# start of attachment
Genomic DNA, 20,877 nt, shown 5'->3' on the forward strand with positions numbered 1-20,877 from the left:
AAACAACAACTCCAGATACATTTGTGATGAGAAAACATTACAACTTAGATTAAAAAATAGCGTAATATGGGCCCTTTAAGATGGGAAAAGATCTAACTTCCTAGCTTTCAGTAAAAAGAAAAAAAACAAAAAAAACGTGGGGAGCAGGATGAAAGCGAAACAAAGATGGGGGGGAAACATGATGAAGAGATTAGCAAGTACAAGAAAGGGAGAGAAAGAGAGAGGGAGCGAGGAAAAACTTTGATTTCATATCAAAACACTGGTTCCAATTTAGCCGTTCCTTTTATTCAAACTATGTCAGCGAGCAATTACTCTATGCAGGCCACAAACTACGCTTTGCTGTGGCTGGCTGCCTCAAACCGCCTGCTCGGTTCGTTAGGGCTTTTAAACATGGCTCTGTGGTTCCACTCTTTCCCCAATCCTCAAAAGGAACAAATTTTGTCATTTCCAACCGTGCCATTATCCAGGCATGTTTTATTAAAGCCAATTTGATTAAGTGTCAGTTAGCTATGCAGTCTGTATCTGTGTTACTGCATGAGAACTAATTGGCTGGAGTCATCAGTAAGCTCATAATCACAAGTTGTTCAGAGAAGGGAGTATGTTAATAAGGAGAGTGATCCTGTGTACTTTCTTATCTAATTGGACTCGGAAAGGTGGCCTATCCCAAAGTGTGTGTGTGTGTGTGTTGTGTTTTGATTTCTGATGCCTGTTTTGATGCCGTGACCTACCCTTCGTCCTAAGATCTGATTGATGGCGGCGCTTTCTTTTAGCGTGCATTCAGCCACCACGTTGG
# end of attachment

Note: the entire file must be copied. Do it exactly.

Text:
Genomic DNA, 20,877 nt, shown 5'->3' on the forward strand with positions numbered 1-20,877 from the left:
AAACAACAACTCCAGATACATTTGTGATGAGAAAACATTACAACTTAGATTAAAAAATAGCGTAATATGGGCCCTTTAAGATGGGAAAAGATCTAACTTCCTAGCTTTCAGTAAAAAGAAAAAAAACAAAAAAAACGTGGGGAGCAGGATGAAAGCGAAACAAAGATGGGGGGGAAACATGATGAAGAGATTAGCAAGTACAAGAAAGGGAGAGAAAGAGAGAGGGAGCGAGGAAAAACTTTGATTTCATATCAAAACACTGGTTCCAATTTAGCCGTTCCTTTTATTCAAACTATGTCAGCGAGCAATTACTCTATGCAGGCCACAAACTACGCTTTGCTGTGGCTGGCTGCCTCAAACCGCCTGCTCGGTTCGTTAGGGCTTTTAAACATGGCTCTGTGGTTCCACTCTTTCCCCAATCCTCAAAAGGAACAAATTTTGTCATTTCCAACCGTGCCATTATCCAGGCATGTTTTATTAAAGCCAATTTGATTAAGTGTCAGTTAGCTATGCAGTCTGTATCTGTGTTACTGCATGAGAACTAATTGGCTGGAGTCATCAGTAAGCTCATAATCACAAGTTGTTCAGAGAAGGGAGTATGTTAATAAGGAGAGTGATCCTGTGTACTTTCTTATCTAATTGGACTCGGAAAGGTGGCCTATCCCAAAGTGTGTGTGTGTGTGTGTTGTGTTTTGATTTCTGATGCCTGTTTTGATGCCGTGACCTACCCTTCGTCCTAAGATCTGATTGATGGCGGCGCTTTCTTTTAGCGTGCATTCAGCCACCACGTTGG